In 2014, a nonprofit called ICE 911 was founded, aiming to implement what its founder, Leslie Fields, described as an “embarrassingly simple” plan to mitigate the effects of climate change. The idea was to cover the Arctic in tiny beads of glass, in the hope that the reflective material might force heat back into the atmosphere and effectively slow ice melt.
Now under new management and renamed the Arctic Ice Project, the company has drawn criticism from Indigenous activists, among others, for operating without local input and, quite frankly, for being a dumb idea.
“There are too many dimensions that are not considered,” Pangaanga Pangawyi, the geoengineering organizer for the Indigenous Environmental Network, told the Nome Nugget in June. “It’s very reckless, and there’s no way to answer those questions until you deploy it.”
That’s the fundamental problem with geoengineering — most schemes are impossible to test theoretically and deploying many of them practically could be catastrophic.
Solar geoengineering projects, such as Bill Gates’ SCoPEx, have drawn the most criticism because the side effects could be drastic — harming human health, causing crop shortages, generally depressing everyone by turning the skies white year round, the list goes on. To make matters worse, once you start shooting aerosols into the stratosphere to cool the planet you essentially can’t stop. The moment solar geoengineering is halted, temperatures would begin to rise much faster than if climate change had simply run its course.
“As the planet’s been warming for the last 100 years, and as it will in the future, some species can adapt to gradual change. But if some have to suddenly move to adapt to a new climate regime, they might not be able to move fast enough,” Alan Robock, a professor of environmental science at Rutgers, told The Atlantic in 2018.
Other geoengineering strategies — reforestation for example — are more benign, but also potentially less effective. Trees are susceptible to wildfires, which are increasing rapidly as climate change causes widespread drought. Amid these concerns, the idea of industrial carbon capture has been presented by lawmakers and corporations as a sort of compromise.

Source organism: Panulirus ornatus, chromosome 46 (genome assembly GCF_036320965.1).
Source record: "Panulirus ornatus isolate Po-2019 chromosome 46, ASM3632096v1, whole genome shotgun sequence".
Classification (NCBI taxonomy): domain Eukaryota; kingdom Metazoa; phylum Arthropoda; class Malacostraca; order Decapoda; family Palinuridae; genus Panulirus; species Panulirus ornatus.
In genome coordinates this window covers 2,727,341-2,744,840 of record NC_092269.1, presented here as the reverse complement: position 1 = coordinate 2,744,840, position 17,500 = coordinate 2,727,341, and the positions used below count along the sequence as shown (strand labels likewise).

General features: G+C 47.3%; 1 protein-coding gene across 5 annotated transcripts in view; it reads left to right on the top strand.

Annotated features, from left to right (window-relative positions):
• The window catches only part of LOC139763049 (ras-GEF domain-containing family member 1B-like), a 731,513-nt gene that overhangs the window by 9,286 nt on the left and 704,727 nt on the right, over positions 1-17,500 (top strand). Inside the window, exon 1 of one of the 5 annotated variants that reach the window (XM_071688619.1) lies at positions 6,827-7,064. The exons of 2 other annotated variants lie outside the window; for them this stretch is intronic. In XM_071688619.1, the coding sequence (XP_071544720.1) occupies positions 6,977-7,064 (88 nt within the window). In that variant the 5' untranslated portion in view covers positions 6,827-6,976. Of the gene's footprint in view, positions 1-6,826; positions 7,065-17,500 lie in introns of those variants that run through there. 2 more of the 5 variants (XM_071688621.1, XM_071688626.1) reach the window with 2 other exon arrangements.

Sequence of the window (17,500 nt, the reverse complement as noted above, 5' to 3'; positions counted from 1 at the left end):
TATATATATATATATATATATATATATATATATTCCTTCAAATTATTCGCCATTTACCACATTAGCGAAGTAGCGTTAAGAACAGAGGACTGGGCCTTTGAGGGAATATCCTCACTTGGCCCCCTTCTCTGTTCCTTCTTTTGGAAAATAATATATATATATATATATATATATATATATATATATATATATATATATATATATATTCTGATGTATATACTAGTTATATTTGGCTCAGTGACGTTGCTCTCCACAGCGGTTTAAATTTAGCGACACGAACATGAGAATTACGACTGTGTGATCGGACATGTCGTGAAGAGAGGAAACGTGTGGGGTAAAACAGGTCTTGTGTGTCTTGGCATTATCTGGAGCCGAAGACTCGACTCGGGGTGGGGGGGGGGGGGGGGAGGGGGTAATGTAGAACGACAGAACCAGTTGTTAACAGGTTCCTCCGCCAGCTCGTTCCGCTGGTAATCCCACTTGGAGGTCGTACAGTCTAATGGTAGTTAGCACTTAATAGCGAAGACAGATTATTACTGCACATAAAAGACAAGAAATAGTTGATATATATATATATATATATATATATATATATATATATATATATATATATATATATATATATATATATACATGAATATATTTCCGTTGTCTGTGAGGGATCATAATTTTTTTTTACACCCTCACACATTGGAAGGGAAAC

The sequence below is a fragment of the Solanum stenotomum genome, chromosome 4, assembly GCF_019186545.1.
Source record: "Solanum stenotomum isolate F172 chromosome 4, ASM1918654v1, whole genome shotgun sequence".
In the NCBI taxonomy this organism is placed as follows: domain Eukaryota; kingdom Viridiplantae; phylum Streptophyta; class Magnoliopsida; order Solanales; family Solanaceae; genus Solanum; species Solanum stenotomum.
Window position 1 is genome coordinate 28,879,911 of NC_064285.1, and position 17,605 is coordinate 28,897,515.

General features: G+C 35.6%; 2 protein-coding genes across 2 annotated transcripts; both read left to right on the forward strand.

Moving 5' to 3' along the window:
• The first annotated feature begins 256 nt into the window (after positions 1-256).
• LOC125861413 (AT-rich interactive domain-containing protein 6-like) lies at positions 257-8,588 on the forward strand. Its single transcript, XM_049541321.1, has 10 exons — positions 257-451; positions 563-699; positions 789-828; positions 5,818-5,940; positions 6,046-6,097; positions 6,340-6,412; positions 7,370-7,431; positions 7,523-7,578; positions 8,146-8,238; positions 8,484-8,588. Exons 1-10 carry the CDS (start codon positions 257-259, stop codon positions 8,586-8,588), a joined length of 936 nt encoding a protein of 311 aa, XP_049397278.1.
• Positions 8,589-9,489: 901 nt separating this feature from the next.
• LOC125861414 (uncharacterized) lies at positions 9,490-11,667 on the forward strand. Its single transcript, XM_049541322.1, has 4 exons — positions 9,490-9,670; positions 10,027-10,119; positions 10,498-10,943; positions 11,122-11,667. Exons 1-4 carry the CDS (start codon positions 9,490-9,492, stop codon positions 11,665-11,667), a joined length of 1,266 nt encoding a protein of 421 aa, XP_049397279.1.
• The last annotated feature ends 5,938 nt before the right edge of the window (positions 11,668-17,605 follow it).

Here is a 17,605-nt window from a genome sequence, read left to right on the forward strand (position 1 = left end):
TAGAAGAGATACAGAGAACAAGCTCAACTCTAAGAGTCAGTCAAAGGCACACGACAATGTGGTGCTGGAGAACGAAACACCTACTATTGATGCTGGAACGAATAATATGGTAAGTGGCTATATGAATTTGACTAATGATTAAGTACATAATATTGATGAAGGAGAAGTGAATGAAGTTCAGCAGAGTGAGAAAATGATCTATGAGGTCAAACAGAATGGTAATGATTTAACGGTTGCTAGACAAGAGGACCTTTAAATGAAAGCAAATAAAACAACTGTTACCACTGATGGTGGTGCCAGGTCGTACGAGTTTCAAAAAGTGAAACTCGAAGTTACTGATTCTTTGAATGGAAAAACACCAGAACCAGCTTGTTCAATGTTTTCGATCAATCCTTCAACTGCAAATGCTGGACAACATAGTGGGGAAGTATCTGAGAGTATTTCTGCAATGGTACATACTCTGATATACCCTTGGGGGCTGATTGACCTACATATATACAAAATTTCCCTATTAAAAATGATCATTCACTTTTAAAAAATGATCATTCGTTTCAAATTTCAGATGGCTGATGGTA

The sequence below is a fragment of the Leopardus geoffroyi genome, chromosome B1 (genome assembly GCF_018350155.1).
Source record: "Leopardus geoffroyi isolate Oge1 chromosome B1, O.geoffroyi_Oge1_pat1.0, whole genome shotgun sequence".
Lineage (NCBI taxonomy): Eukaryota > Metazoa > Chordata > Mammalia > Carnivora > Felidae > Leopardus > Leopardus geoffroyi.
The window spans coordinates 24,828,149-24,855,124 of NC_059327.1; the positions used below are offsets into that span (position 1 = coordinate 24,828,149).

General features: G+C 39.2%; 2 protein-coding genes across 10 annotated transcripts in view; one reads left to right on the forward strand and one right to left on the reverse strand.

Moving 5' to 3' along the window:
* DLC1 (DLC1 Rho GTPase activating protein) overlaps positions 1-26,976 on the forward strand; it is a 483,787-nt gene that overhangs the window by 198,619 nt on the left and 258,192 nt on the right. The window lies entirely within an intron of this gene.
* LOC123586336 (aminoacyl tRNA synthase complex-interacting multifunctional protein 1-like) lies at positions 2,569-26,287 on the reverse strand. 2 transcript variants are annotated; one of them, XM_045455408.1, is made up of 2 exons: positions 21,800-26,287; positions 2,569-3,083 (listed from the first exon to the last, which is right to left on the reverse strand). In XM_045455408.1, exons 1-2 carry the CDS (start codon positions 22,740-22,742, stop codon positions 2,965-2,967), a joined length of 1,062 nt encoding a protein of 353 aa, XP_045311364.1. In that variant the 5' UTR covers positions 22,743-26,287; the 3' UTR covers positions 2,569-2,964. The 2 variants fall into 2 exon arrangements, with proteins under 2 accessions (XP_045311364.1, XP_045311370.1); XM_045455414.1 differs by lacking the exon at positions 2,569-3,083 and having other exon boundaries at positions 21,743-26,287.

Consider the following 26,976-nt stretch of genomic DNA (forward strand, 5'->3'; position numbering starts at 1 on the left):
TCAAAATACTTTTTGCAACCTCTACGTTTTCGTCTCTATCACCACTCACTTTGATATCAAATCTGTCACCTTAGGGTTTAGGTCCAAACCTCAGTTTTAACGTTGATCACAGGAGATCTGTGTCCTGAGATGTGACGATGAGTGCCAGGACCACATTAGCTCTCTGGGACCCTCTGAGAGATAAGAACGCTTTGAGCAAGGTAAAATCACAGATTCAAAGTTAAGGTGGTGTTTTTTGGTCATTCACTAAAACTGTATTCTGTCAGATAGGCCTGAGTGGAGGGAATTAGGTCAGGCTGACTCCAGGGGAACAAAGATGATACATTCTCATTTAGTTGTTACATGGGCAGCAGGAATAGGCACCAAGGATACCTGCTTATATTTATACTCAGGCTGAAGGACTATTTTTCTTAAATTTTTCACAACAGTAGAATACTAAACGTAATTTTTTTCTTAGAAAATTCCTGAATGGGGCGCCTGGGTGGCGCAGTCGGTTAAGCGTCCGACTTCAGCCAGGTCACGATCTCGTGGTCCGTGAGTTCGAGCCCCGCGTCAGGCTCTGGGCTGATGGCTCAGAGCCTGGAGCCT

The Biden Administration came into office calling for net zero emissions by 2035 and the Inflation Reduction Act (IRA), which was signed into law in August, attempts to make good on that promise through a variety of tax credits that will bolster both clean energy and carbon capture and sequestration.
In its current iteration, carbon capture and sequestration (CCS) is mainly used by oil companies, which capture their own emissions, store them underground, and use them to pump more oil, in a process known as enhanced oil recovery. Thus far, it’s mostly been economically unviable.
The Petra Nova coal plant in Texas, the world’s largest carbon capture project, closed in 2020 as crude oil prices sank early in the pandemic and was recently sold to a Japanese oil company. Another high profile venture, the San Juan Generating Station, has yet to get off the ground. Direct air capture — extracting carbon directly from the atmosphere, without the go-between of an oil or gas plant — doesn’t really exist on a meaningful scale at present, with only eighteen plants currently operational worldwide.
Many environmental justice advocates argue that CCS is essentially a ploy on the part of the extractive industry to delay the transition to renewable energy and postpone the death of oil and gas. This is often true, but some argue that environmentalists need to get ahead of the industry while it’s still experiencing birth pangs.
“Climate advocates who are on the fence about carbon removal have an alternative to simply resisting these technologies or embracing the Wild West of carbon removal enterprises,” Holly Jean Buck, Olúfẹ́mi O. Táíwò, Andrew Bergman, and Toly Rinberg, argue in The New Republic. “We can collectively build a justice- and worker-centered public model for deploying this climate-critical infrastructure.”
— Rebecca McCarthy